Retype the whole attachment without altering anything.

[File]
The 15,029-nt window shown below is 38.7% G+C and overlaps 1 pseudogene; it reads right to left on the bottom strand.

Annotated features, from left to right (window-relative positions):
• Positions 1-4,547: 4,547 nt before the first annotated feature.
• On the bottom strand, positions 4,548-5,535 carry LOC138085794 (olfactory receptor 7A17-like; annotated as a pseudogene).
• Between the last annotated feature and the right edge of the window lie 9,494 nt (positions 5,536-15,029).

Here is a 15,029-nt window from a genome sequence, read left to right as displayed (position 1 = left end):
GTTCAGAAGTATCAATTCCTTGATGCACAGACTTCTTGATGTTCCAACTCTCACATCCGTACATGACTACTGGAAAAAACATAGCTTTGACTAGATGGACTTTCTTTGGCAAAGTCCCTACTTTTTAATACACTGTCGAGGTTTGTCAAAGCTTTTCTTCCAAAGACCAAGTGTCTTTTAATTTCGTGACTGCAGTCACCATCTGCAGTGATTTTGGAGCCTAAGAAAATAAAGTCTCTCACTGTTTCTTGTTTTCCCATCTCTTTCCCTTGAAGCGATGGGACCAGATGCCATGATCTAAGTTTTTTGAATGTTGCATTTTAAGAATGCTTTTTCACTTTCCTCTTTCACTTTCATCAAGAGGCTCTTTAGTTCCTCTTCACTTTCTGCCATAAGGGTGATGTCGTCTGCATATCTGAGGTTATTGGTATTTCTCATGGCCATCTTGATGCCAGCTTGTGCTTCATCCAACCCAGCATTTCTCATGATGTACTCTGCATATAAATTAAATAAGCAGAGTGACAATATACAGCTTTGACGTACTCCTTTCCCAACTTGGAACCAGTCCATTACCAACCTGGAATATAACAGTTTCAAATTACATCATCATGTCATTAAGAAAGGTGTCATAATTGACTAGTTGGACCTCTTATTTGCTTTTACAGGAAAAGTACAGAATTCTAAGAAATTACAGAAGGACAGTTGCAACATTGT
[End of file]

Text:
The 15,029-nt window shown below is 38.7% G+C and overlaps 1 pseudogene; it reads right to left on the bottom strand.

Annotated features, from left to right (window-relative positions):
• Positions 1-4,547: 4,547 nt before the first annotated feature.
• On the bottom strand, positions 4,548-5,535 carry LOC138085794 (olfactory receptor 7A17-like; annotated as a pseudogene).
• Between the last annotated feature and the right edge of the window lie 9,494 nt (positions 5,536-15,029).

Here is a 15,029-nt window from a genome sequence, read left to right as displayed (position 1 = left end):
GTTCAGAAGTATCAATTCCTTGATGCACAGACTTCTTGATGTTCCAACTCTCACATCCGTACATGACTACTGGAAAAAACATAGCTTTGACTAGATGGACTTTCTTTGGCAAAGTCCCTACTTTTTAATACACTGTCGAGGTTTGTCAAAGCTTTTCTTCCAAAGACCAAGTGTCTTTTAATTTCGTGACTGCAGTCACCATCTGCAGTGATTTTGGAGCCTAAGAAAATAAAGTCTCTCACTGTTTCTTGTTTTCCCATCTCTTTCCCTTGAAGCGATGGGACCAGATGCCATGATCTAAGTTTTTTGAATGTTGCATTTTAAGAATGCTTTTTCACTTTCCTCTTTCACTTTCATCAAGAGGCTCTTTAGTTCCTCTTCACTTTCTGCCATAAGGGTGATGTCGTCTGCATATCTGAGGTTATTGGTATTTCTCATGGCCATCTTGATGCCAGCTTGTGCTTCATCCAACCCAGCATTTCTCATGATGTACTCTGCATATAAATTAAATAAGCAGAGTGACAATATACAGCTTTGACGTACTCCTTTCCCAACTTGGAACCAGTCCATTACCAACCTGGAATATAACAGTTTCAAATTACATCATCATGTCATTAAGAAAGGTGTCATAATTGACTAGTTGGACCTCTTATTTGCTTTTACAGGAAAAGTACAGAATTCTAAGAAATTACAGAAGGACAGTTGCAACATTGT